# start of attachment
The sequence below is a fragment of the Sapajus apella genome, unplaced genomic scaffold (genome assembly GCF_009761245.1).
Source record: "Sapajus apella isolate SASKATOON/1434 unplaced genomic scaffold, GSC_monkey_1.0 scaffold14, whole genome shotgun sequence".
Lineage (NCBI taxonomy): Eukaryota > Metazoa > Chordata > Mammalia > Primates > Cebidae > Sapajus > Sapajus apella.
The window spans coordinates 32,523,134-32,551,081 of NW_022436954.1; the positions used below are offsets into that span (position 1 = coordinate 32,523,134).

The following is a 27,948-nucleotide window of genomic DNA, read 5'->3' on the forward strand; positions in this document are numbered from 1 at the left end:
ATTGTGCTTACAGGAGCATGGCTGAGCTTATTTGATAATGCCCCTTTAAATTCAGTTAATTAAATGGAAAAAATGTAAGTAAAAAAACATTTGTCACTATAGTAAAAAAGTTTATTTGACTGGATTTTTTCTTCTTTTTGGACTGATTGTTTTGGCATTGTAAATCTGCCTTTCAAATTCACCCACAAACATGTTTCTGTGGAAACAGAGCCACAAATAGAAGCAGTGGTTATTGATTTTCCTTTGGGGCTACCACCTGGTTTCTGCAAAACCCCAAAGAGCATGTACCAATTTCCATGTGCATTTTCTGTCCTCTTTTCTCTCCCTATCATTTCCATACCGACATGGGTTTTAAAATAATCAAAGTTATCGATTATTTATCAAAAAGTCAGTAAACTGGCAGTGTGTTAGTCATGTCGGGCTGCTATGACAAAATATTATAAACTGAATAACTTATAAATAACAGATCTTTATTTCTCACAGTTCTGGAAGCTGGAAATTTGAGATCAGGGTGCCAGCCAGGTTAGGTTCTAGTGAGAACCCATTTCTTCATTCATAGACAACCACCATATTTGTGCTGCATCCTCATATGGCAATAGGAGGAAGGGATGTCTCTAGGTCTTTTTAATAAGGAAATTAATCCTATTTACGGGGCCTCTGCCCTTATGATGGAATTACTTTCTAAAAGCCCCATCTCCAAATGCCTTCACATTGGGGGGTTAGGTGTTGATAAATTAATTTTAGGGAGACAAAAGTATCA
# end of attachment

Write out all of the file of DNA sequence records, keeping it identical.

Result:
The sequence below is a fragment of the Sapajus apella genome, unplaced genomic scaffold (genome assembly GCF_009761245.1).
Source record: "Sapajus apella isolate SASKATOON/1434 unplaced genomic scaffold, GSC_monkey_1.0 scaffold14, whole genome shotgun sequence".
Lineage (NCBI taxonomy): Eukaryota > Metazoa > Chordata > Mammalia > Primates > Cebidae > Sapajus > Sapajus apella.
The window spans coordinates 32,523,134-32,551,081 of NW_022436954.1; the positions used below are offsets into that span (position 1 = coordinate 32,523,134).

The following is a 27,948-nucleotide window of genomic DNA, read 5'->3' on the forward strand; positions in this document are numbered from 1 at the left end:
ATTGTGCTTACAGGAGCATGGCTGAGCTTATTTGATAATGCCCCTTTAAATTCAGTTAATTAAATGGAAAAAATGTAAGTAAAAAAACATTTGTCACTATAGTAAAAAAGTTTATTTGACTGGATTTTTTCTTCTTTTTGGACTGATTGTTTTGGCATTGTAAATCTGCCTTTCAAATTCACCCACAAACATGTTTCTGTGGAAACAGAGCCACAAATAGAAGCAGTGGTTATTGATTTTCCTTTGGGGCTACCACCTGGTTTCTGCAAAACCCCAAAGAGCATGTACCAATTTCCATGTGCATTTTCTGTCCTCTTTTCTCTCCCTATCATTTCCATACCGACATGGGTTTTAAAATAATCAAAGTTATCGATTATTTATCAAAAAGTCAGTAAACTGGCAGTGTGTTAGTCATGTCGGGCTGCTATGACAAAATATTATAAACTGAATAACTTATAAATAACAGATCTTTATTTCTCACAGTTCTGGAAGCTGGAAATTTGAGATCAGGGTGCCAGCCAGGTTAGGTTCTAGTGAGAACCCATTTCTTCATTCATAGACAACCACCATATTTGTGCTGCATCCTCATATGGCAATAGGAGGAAGGGATGTCTCTAGGTCTTTTTAATAAGGAAATTAATCCTATTTACGGGGCCTCTGCCCTTATGATGGAATTACTTTCTAAAAGCCCCATCTCCAAATGCCTTCACATTGGGGGGTTAGGTGTTGATAAATTAATTTTAGGGAGACAAAAGTATCA